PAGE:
Social housing customization in Brazil refers to the current processes of development and evolution of government-funded neighborhoods for the lowest-income population. The mass production of small housing units that do not satisfy family needs instigates a self-design and self-construction process post-occupancy to customize the units. Ultimately, these changes to the units bring unintended negative consequences for the families and the city. In this context, mass customization is seen as an alternative to address some of the problems related to unit design.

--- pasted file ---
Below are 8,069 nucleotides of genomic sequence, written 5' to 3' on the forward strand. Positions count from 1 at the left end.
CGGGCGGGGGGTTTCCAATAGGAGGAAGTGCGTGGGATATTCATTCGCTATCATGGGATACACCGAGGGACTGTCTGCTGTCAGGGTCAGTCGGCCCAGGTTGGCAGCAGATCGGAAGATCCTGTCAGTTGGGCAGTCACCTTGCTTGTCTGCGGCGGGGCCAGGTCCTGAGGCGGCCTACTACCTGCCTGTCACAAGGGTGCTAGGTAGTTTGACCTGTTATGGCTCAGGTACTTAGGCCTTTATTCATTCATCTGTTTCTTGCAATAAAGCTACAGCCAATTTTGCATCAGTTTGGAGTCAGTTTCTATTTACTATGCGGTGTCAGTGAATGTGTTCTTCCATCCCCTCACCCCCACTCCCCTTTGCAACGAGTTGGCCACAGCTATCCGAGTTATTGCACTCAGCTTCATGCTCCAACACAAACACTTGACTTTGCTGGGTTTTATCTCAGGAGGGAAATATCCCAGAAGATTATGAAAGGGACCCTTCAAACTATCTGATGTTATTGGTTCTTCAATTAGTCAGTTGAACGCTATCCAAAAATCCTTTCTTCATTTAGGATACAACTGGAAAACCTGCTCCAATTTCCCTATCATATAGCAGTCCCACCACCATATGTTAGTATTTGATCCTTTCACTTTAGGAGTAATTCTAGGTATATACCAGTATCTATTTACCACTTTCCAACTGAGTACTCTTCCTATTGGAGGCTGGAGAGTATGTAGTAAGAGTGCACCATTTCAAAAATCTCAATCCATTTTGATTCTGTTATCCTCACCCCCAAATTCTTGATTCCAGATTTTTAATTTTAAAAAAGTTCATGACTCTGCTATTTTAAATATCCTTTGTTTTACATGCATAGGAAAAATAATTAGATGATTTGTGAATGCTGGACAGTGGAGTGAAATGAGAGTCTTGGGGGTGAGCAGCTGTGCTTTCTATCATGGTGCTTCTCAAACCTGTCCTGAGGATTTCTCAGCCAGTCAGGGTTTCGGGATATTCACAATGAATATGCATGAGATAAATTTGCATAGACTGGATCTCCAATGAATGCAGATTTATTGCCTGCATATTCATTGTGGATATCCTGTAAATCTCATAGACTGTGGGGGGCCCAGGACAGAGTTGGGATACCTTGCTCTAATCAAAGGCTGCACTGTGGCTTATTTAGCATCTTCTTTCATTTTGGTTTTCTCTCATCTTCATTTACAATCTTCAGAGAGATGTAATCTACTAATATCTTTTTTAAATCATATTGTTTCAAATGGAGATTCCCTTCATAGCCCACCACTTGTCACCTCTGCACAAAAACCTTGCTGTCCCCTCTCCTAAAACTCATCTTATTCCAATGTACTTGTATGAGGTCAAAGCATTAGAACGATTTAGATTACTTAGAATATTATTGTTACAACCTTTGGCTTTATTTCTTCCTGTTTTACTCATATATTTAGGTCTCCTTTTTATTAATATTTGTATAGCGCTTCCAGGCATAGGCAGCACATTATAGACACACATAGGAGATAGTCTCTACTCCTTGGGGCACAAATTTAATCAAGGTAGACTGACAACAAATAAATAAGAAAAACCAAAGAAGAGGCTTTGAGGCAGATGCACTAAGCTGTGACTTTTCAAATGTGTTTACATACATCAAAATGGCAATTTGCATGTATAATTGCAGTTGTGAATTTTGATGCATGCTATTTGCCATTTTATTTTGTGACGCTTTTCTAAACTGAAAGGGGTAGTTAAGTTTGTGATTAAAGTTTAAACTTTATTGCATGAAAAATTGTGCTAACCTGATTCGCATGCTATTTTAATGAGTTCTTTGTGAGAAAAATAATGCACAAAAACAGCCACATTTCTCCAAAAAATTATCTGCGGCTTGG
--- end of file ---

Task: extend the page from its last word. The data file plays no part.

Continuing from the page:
This paper shows how low-cost social housing neighborhoods are produced through government-funded programs and how these neighborhoods develop post-occupancy. Furthermore, the paper shows potential paths to maintain adequate environments in these neighborhoods as they evolve. It is based on the revision of literature including research papers, legislation, case reports and post-occupancy studies, as well as results from the authors’ previous research. The paper starts with a historic overview to provide the necessary background for the understanding of the social housing processes currently in place. Following the historic background, the paper outlines, in Section 3, the current processes for the production of social housing neighborhoods for the lowest income range, highlighting the main stakeholders and their roles. Section 4 then shows the post-occupancy processes in neighborhoods of house units focusing on the changes the families make to their houses and the problems these changes bring to themselves and the city. In Section 5, the paper describes ways to address these unit changes while maintaining adequate environments as the neighborhoods evolve. In particular, Section 5 shows possibilities for mass customization to contribute to the processes in this context. Concluding remarks are outlined in Section 6.